Now, I’ve lived in Australia most of my life, and I know that my isolated island nation, cut off from the world, loves nothing more than to know that it is being mentioned and remembered in ‘the world’. Perhaps there’s only a shade of difference between the national fervour at seeing Lleyton Hewitt win Wimbledon, and the Bali victims winning us some precious northern hemisphere airtime.

Whether it is horrific tragedy, Oscar success or sporting prowess, the Australian media, and the Australian people that the media serves, can’t resist something that assures them they aren’t left abandoned over here at the ends of the Earth.

So how does that explain the likeminded reaction of some of the British media? After all, at present, more Britons have been confirmed dead as a result of the Bali bombing than have Australians.

Since 11 September, terrorism seems to have become the new millennium’s stadium event from hell, visiting nations in turn, allowing them to experience the perverse excitement and communal bonding that takes place after. The media love it, and governments know each bomb tips them closer to winning whatever public support they need to invade Iraq, or smokescreen dodgy legislation behind an impenetrable doom-and-gloom rhetoric.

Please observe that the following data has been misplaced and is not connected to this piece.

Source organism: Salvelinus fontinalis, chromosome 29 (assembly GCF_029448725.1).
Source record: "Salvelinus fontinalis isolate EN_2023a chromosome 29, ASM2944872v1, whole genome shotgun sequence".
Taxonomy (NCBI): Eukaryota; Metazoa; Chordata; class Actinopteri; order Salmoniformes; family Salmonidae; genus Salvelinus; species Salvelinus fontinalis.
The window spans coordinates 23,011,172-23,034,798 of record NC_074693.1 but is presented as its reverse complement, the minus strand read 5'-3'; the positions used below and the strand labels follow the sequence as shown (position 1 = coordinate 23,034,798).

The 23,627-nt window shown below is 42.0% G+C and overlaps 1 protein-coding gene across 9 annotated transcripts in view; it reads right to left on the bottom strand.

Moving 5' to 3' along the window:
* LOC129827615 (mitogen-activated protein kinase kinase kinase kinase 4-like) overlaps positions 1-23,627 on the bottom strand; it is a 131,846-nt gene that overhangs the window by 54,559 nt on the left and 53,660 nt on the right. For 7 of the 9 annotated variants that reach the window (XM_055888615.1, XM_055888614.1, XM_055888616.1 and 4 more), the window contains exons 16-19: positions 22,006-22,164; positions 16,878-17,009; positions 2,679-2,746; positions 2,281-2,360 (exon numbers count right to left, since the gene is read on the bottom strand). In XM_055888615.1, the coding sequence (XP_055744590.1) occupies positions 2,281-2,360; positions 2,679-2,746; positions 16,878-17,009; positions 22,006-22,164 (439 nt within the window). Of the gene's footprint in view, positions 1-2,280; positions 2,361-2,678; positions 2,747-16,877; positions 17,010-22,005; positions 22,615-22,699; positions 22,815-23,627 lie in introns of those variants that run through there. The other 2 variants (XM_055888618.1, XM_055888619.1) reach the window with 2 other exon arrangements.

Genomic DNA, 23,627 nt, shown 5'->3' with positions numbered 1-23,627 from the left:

Watch out Britain, the terrorist roadshow may be coming soon to an unpredictable innocent location near you. It’s big, it’s bad, it’s horrible, but you just won’t be able to take your eyes off it!

Mark Adnum is a Sydney-based writer.

Read on:

Australia’s 10/12, by Jennie Bristow

Was bin Laden behind Bali?, by Brendan O’Neill

(1) Explosive ‘could have come from Indon military’, Sydney Morning Herald, 15 October 2002

(2) Searching for hope, Sydney Morning Herald, 15 October 2002

(3) PM wants JI added to UN terror list, Sydney Morning Herald, 15 October 2002

To enquire about republishing spiked’s content, a right to reply or to request a correction, please contact the managing editor, Viv Regan.

Topics Politics